Currently available cardiovascular implants, such as heart valves and stents, exhibit suboptimal
biocompatibility because of the incomplete endothelialization and sequential thrombosis formation
especially after a long-term implantation. To improve the blood compatibility and endothelialization
simultaneously and ensure the long-term effect of the cardiovascular implants, a technique of combining
electrostatic interaction and coimmobilization was developed to form heparin and fibronectin (Hep/Fn)
films on aminosilanized titanium (Ti) surfaces. The Hep/Fn coimmobilized films were stable after
immersion in PBS for five days, probed by wettability studies and by the release kinetics of heparin and
fibronectin. Blood compatibility tests showed that the coimmobilized Hep/Fn films displayed lower
hemolysis rate, prolonged blood coagulation time, higher AT III binding density, less platelets activation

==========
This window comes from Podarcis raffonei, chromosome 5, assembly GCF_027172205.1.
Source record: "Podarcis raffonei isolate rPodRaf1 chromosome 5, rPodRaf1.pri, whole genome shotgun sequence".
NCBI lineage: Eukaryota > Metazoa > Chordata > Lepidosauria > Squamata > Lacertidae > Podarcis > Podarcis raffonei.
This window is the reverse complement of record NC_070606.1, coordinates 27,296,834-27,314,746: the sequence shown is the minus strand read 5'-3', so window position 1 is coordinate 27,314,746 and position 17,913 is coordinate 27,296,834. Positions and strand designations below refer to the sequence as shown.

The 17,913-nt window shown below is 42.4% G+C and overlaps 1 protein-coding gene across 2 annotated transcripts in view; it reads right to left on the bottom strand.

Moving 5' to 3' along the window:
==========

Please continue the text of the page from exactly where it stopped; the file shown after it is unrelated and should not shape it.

and aggregation, and less fibrinogen conformational change compared with Ti surface. Endothelial cells
(ECs) seeding and fibronectin bioactivity results showed more attached and proliferated ECs and exposed
cell-binding sites on the Hep/Fn immobilized samples than that on Ti surfaces. Thus, the Hep/Fn
coimmobilized films kept excellent bioactivity even after immersion in PBS for five days. Systemic
evaluation suggests that the coimmobilization of Hep/Fn complex improves the blood compatibility and
promotes the endothelialization simultaneously. We envisage that this method will provide a potential
and effective selection for biomaterials surface modification of cardiovascular implants.


Guicai Li,Ping Yang,Wei Qin,Manfred F.Maitz,Shuo Zhou,Nan Huang.